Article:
7th September 2004
Equatorial Guinea coup inquiry came to Guernsey
When Zimbabwean police impounded a plane at Harare Airport on 7 March 2004, few would have expected the subsequent inquiry to involve Guernsey’s La Cour Ordinaire six months later – to the day.
The police in Harare arrested three men who were waiting for arms to be loaded onto a Boeing 727. The men said that the weapons, including mortars, rifles and ammunition, were to be used in defending diamond mines in rough parts of the Democratic Republic of Congo.
However, the police believed that the arms were to be used in a coup, which would overthrow Teodoro Oblang Nguema Mbasogo, the president of Equatorial Guinea and replace him with opposition leader Severo Moto.
Two days later, 15 men were arrested in Equatorial Guinea itself. They were suspected of being part of a team sent into the country to prepare for the coup.
One of the men arrested at Harare airport, Simon Mann, later alleged in court that former prime minister Margaret Thatcher’s son, Mark, had helped finance the attempted coup. He also claimed that Spain and South Africa had supported the coup.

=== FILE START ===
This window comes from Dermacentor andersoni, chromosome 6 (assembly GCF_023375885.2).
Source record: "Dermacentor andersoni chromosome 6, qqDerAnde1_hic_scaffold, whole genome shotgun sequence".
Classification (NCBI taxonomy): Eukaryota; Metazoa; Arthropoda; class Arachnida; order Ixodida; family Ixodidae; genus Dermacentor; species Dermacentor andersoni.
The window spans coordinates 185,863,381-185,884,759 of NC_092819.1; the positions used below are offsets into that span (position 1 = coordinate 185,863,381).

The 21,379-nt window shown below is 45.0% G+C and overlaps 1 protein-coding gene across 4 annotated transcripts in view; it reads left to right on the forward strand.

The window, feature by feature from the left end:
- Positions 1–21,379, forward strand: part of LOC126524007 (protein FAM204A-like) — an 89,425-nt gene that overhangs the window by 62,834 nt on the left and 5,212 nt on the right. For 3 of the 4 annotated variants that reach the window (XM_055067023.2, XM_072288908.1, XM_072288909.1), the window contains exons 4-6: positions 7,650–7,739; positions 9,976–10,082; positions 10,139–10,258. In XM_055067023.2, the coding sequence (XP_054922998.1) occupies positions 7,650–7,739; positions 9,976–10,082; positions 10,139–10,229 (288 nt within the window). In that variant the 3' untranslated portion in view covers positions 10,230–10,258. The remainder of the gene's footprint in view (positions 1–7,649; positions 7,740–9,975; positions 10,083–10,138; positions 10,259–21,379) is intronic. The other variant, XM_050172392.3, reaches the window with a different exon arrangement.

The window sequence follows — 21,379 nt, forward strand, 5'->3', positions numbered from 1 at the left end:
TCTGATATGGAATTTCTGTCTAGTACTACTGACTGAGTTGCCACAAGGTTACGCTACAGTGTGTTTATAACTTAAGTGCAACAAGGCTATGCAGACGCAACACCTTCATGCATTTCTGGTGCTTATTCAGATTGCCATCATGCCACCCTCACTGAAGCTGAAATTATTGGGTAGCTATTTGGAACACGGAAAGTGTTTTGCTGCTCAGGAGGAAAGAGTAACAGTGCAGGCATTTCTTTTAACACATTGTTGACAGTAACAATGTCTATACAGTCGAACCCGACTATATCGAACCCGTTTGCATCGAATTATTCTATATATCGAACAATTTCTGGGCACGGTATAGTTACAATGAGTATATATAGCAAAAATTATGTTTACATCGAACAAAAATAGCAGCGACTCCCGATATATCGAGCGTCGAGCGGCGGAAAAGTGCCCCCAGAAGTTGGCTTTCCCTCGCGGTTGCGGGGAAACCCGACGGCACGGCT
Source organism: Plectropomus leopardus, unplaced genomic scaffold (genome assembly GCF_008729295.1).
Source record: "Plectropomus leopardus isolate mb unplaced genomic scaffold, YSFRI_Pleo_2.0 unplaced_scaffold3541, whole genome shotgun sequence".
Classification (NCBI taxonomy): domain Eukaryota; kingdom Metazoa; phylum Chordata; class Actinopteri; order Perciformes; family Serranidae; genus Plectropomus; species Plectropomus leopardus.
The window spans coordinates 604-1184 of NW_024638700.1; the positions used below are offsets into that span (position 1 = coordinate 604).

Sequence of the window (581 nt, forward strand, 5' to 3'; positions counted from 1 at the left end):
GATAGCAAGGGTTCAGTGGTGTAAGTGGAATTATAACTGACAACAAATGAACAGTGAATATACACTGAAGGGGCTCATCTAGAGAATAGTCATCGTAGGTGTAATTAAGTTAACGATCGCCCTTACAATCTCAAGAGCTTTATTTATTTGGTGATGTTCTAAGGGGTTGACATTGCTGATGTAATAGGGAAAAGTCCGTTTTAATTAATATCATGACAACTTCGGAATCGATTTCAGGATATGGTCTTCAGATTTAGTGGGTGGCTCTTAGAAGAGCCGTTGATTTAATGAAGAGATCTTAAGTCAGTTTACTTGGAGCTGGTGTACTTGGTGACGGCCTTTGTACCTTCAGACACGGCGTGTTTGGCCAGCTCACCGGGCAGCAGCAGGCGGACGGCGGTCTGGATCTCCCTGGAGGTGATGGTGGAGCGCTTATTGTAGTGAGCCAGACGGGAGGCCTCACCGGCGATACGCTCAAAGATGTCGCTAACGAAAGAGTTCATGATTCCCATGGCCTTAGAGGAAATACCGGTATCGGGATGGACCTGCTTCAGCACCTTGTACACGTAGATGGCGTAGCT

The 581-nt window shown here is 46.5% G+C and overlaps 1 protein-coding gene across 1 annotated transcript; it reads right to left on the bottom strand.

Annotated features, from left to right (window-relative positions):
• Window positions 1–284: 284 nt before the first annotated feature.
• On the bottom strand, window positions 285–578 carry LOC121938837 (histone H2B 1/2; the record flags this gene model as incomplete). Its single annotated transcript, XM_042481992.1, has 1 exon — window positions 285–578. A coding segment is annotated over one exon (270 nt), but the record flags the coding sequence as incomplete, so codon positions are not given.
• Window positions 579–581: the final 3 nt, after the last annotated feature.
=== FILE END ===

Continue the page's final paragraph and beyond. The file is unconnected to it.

The Guardian and The Observer reported extensively on the attempted coup and the court cases that followed for several years. They claimed that the British government was aware of it as early as the planning stages.
In November 2004 they obtained documents showing that “Britain was given a full outline of an illegal coup plot in a vital oil-rich African state, including the dates, details of arms shipments and key players, several months before the putsch was launched”.
The Guernsey connection
Lawyers for Equatorial Guinean president Nguema wanted the Guernsey branch of the Royal Bank of Scotland to open up details of two accounts held by Simon Mann.
The lawyers had already once won permission to look into the accounts and safe deposit boxes. However, this had been put on hold when one of Mann’s companies had asked for the order to be discharged. It was whether or not to grant the discharge that the Guernsey court had met to consider.
It took a long time for the case to be settled. According to The Wonga Coup: Simon Mann’s Plot to Seize Oil Billions in Africa by Adam Roberts, “The ruling by the Guernsey court in April 2005, proved uncomfortable [for the prosecutors]. It ordered that no more information from Mann’s accounts should be passed to the lawyer representing Equatorial Guinea.”